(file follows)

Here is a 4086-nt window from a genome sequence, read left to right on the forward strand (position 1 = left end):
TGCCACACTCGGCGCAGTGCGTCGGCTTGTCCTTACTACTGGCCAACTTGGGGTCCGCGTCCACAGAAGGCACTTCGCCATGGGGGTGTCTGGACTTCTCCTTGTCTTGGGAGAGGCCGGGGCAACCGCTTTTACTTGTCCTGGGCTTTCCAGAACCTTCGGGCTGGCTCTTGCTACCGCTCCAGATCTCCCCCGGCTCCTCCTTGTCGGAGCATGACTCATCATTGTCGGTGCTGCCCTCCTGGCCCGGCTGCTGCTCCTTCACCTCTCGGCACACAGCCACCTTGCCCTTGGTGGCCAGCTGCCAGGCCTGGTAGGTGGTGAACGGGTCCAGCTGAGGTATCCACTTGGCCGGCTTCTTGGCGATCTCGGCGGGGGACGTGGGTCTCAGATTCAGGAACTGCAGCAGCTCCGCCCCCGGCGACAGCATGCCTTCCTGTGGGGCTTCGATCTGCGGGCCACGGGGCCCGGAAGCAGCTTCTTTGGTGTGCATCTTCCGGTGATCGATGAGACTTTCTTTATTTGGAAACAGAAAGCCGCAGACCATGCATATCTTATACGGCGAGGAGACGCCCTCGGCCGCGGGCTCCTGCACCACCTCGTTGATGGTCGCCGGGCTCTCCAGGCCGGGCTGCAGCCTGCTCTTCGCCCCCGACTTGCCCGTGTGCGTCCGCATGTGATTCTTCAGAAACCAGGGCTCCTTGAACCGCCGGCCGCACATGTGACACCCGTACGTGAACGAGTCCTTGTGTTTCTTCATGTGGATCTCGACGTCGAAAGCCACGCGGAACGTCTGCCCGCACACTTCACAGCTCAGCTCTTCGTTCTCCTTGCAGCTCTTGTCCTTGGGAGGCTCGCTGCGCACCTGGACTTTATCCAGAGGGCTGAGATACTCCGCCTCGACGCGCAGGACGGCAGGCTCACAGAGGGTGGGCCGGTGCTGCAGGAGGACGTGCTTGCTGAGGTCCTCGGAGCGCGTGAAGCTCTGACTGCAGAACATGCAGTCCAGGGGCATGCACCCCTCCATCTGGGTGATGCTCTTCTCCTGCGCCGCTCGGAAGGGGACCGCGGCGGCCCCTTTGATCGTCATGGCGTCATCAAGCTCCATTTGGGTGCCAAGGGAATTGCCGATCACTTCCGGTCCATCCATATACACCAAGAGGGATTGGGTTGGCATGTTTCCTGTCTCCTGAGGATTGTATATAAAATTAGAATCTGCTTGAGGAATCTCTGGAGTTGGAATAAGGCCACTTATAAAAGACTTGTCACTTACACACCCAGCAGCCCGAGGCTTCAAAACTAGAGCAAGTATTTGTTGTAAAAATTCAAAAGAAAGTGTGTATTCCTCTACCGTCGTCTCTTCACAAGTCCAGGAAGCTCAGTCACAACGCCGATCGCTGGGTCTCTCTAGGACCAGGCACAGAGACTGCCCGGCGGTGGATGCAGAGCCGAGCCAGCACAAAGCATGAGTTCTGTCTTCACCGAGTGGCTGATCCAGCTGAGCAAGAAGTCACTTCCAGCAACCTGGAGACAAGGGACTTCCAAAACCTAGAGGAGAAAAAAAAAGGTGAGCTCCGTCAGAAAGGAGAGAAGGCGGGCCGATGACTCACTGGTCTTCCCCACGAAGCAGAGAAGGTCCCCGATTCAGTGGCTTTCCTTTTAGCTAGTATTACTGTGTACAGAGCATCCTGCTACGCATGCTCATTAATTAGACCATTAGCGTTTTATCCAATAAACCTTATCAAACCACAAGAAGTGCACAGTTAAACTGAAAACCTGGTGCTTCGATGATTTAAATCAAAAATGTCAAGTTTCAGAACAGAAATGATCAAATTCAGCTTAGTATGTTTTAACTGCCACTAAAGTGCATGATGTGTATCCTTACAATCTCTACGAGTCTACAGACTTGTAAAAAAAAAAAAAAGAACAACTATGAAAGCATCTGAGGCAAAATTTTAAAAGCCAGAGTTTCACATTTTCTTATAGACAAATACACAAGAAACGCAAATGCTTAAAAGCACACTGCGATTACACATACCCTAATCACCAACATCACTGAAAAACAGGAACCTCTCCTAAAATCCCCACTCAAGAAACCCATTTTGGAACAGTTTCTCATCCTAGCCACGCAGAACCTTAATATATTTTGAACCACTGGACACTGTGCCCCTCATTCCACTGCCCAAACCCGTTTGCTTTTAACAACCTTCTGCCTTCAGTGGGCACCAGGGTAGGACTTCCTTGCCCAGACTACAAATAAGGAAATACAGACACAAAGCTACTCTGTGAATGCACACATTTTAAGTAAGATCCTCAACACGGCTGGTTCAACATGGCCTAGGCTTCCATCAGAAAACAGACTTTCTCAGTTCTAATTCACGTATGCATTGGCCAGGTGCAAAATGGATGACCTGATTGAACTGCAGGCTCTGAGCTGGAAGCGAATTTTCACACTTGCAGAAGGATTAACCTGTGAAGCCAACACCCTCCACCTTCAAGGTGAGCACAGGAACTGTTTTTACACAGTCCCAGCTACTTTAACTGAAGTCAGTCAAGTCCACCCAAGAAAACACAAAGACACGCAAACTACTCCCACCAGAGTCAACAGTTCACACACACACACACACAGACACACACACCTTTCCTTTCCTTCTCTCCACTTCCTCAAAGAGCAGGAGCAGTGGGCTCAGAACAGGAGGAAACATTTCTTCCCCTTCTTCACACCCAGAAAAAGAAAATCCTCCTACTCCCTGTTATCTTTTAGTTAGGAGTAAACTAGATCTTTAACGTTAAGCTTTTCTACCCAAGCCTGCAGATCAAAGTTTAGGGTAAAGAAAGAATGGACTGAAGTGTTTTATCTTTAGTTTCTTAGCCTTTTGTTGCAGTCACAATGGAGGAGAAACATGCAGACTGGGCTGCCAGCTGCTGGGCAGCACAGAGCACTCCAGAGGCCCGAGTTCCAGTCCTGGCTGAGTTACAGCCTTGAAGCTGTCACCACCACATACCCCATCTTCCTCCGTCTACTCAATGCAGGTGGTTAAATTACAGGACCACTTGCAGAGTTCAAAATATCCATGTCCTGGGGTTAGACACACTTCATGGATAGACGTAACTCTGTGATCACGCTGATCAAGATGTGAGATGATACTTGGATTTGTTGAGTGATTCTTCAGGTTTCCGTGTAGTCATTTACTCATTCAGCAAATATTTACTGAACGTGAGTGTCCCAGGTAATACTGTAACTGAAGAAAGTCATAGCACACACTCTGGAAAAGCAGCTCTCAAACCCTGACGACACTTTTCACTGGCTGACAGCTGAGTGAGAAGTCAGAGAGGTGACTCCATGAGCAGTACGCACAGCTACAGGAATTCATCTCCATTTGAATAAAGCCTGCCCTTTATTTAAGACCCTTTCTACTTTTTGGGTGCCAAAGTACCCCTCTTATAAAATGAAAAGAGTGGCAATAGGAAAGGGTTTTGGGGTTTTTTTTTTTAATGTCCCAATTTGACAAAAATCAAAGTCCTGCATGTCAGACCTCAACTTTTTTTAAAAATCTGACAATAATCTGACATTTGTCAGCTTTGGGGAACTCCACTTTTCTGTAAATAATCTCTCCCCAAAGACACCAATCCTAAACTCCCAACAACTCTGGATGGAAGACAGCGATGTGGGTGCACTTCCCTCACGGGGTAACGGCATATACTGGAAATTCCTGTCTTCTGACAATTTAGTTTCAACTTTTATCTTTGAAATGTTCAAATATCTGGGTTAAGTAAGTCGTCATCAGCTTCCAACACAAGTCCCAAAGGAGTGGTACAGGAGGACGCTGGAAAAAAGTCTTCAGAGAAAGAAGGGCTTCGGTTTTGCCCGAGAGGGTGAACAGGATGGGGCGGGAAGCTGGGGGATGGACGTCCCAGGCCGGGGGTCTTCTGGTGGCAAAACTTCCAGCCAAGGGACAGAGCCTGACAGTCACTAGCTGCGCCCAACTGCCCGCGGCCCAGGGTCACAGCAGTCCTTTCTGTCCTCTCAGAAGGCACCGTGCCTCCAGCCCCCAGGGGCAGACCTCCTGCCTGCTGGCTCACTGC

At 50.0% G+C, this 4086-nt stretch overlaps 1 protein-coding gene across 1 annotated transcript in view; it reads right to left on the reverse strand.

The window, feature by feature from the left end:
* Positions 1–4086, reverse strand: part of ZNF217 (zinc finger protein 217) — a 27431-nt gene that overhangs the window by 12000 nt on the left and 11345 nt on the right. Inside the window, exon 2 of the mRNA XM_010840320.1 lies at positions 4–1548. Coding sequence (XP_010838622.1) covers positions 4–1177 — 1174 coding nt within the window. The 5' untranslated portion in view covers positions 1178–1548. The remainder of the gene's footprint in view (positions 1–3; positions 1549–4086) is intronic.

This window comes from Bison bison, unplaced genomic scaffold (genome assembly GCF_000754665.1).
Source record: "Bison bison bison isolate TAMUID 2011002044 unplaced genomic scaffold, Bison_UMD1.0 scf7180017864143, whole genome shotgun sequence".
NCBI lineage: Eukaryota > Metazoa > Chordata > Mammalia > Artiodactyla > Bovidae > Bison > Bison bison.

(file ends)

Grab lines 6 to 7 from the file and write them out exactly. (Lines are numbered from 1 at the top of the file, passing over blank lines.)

This window comes from Bison bison, unplaced genomic scaffold (genome assembly GCF_000754665.1).
Source record: "Bison bison bison isolate TAMUID 2011002044 unplaced genomic scaffold, Bison_UMD1.0 scf7180017864143, whole genome shotgun sequence".